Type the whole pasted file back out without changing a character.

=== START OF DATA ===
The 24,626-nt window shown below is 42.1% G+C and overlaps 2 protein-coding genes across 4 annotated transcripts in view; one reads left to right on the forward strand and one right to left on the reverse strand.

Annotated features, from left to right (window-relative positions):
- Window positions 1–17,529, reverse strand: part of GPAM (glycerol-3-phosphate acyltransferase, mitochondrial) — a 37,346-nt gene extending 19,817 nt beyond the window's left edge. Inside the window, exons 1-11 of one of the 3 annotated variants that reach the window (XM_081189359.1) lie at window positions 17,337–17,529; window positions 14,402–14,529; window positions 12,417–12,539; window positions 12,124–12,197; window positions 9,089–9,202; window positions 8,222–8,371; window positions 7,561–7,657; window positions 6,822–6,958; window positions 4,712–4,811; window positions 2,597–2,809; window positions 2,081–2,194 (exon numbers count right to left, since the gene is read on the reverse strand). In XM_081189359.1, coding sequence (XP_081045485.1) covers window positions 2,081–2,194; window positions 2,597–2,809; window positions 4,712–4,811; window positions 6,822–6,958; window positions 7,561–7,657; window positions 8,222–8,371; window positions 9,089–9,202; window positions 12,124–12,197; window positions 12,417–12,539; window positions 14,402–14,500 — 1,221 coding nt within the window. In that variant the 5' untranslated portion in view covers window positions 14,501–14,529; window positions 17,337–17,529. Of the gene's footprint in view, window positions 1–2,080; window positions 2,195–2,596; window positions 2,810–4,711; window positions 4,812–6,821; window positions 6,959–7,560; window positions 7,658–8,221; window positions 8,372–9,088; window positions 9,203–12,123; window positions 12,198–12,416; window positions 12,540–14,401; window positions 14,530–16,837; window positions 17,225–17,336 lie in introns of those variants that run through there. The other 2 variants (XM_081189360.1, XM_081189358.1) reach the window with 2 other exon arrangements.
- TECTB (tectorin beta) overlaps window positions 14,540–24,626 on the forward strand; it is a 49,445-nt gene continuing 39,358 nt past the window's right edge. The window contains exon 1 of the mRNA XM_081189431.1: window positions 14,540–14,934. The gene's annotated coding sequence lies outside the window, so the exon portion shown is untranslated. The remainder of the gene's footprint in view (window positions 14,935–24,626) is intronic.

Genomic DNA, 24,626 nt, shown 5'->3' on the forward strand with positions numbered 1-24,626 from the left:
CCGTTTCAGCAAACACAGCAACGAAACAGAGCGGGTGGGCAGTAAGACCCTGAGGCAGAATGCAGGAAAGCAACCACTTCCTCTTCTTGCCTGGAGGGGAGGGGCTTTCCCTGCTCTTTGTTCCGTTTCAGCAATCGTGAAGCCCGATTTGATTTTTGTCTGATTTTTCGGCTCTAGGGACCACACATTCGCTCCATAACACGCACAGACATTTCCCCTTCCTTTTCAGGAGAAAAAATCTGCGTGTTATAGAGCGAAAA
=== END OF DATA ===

The 24,626-nt window shown below is 42.1% G+C and overlaps 2 protein-coding genes across 4 annotated transcripts in view; one reads left to right on the forward strand and one right to left on the reverse strand.

Annotated features, from left to right (window-relative positions):
- Window positions 1–17,529, reverse strand: part of GPAM (glycerol-3-phosphate acyltransferase, mitochondrial) — a 37,346-nt gene extending 19,817 nt beyond the window's left edge. Inside the window, exons 1-11 of one of the 3 annotated variants that reach the window (XM_081189359.1) lie at window positions 17,337–17,529; window positions 14,402–14,529; window positions 12,417–12,539; window positions 12,124–12,197; window positions 9,089–9,202; window positions 8,222–8,371; window positions 7,561–7,657; window positions 6,822–6,958; window positions 4,712–4,811; window positions 2,597–2,809; window positions 2,081–2,194 (exon numbers count right to left, since the gene is read on the reverse strand). In XM_081189359.1, coding sequence (XP_081045485.1) covers window positions 2,081–2,194; window positions 2,597–2,809; window positions 4,712–4,811; window positions 6,822–6,958; window positions 7,561–7,657; window positions 8,222–8,371; window positions 9,089–9,202; window positions 12,124–12,197; window positions 12,417–12,539; window positions 14,402–14,500 — 1,221 coding nt within the window. In that variant the 5' untranslated portion in view covers window positions 14,501–14,529; window positions 17,337–17,529. Of the gene's footprint in view, window positions 1–2,080; window positions 2,195–2,596; window positions 2,810–4,711; window positions 4,812–6,821; window positions 6,959–7,560; window positions 7,658–8,221; window positions 8,372–9,088; window positions 9,203–12,123; window positions 12,198–12,416; window positions 12,540–14,401; window positions 14,530–16,837; window positions 17,225–17,336 lie in introns of those variants that run through there. The other 2 variants (XM_081189360.1, XM_081189358.1) reach the window with 2 other exon arrangements.
- TECTB (tectorin beta) overlaps window positions 14,540–24,626 on the forward strand; it is a 49,445-nt gene continuing 39,358 nt past the window's right edge. The window contains exon 1 of the mRNA XM_081189431.1: window positions 14,540–14,934. The gene's annotated coding sequence lies outside the window, so the exon portion shown is untranslated. The remainder of the gene's footprint in view (window positions 14,935–24,626) is intronic.

Genomic DNA, 24,626 nt, shown 5'->3' on the forward strand with positions numbered 1-24,626 from the left:
CCGTTTCAGCAAACACAGCAACGAAACAGAGCGGGTGGGCAGTAAGACCCTGAGGCAGAATGCAGGAAAGCAACCACTTCCTCTTCTTGCCTGGAGGGGAGGGGCTTTCCCTGCTCTTTGTTCCGTTTCAGCAATCGTGAAGCCCGATTTGATTTTTGTCTGATTTTTCGGCTCTAGGGACCACACATTCGCTCCATAACACGCACAGACATTTCCCCTTCCTTTTCAGGAGAAAAAATCTGCGTGTTATAGAGCGAAAA